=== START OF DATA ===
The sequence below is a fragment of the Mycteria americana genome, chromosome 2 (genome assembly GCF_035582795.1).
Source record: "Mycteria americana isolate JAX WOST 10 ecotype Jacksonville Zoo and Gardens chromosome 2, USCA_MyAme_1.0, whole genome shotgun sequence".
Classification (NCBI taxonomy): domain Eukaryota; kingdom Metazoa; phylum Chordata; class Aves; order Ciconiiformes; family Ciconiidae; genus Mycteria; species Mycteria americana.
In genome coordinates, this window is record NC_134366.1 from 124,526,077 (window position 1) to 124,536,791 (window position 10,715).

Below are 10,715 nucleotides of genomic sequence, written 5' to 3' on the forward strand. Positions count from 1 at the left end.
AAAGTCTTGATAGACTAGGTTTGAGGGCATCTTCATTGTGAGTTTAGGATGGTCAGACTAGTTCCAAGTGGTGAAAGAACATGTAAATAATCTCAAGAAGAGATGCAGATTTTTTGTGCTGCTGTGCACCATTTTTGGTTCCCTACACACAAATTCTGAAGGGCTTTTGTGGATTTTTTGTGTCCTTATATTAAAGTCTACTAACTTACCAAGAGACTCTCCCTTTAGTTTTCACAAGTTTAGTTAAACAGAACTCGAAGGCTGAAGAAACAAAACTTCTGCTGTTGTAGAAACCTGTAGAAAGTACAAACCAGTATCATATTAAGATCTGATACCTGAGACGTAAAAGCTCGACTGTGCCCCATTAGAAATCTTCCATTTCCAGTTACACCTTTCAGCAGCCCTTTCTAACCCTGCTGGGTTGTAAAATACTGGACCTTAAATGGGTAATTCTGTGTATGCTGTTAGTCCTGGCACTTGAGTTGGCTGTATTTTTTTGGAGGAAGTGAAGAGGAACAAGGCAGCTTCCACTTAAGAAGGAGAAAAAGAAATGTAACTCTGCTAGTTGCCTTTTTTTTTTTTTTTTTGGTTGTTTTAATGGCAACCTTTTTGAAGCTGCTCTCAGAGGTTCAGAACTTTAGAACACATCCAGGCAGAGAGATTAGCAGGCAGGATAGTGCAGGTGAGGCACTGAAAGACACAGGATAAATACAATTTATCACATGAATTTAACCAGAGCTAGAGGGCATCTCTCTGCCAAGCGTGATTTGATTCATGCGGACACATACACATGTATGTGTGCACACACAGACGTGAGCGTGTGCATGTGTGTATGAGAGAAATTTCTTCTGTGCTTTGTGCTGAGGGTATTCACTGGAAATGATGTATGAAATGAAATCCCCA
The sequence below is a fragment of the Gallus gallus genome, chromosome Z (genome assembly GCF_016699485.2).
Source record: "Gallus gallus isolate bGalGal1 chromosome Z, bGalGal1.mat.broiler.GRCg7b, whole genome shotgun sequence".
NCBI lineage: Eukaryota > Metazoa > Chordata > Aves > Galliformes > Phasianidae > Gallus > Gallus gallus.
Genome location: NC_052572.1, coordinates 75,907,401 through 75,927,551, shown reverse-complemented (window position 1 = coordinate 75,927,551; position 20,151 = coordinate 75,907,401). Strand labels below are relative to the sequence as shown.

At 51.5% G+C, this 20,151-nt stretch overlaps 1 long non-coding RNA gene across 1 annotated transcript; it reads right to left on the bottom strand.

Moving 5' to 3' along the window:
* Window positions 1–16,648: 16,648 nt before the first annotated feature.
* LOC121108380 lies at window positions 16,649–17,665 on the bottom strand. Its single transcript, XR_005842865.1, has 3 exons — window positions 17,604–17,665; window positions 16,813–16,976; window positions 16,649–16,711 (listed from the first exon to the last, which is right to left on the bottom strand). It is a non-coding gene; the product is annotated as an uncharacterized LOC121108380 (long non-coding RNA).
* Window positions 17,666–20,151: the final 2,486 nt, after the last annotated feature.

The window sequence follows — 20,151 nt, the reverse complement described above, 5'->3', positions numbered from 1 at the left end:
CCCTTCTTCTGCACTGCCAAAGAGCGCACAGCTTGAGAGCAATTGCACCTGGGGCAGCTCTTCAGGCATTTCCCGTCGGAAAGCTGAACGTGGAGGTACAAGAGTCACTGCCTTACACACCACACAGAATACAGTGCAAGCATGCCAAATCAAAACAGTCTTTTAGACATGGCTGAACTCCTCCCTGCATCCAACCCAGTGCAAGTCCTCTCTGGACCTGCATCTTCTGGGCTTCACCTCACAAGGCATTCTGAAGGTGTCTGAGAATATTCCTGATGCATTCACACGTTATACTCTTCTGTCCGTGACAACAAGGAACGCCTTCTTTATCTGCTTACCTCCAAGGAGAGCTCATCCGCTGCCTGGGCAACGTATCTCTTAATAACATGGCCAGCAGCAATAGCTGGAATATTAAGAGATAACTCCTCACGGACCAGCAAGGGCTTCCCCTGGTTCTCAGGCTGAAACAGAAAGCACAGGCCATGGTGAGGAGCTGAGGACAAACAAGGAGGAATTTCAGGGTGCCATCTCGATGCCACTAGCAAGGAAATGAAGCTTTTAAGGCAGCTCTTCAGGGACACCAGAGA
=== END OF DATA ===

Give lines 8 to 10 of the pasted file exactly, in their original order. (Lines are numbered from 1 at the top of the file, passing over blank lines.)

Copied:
Source record: "Gallus gallus isolate bGalGal1 chromosome Z, bGalGal1.mat.broiler.GRCg7b, whole genome shotgun sequence".
NCBI lineage: Eukaryota > Metazoa > Chordata > Aves > Galliformes > Phasianidae > Gallus > Gallus gallus.
Genome location: NC_052572.1, coordinates 75,907,401 through 75,927,551, shown reverse-complemented (window position 1 = coordinate 75,927,551; position 20,151 = coordinate 75,907,401). Strand labels below are relative to the sequence as shown.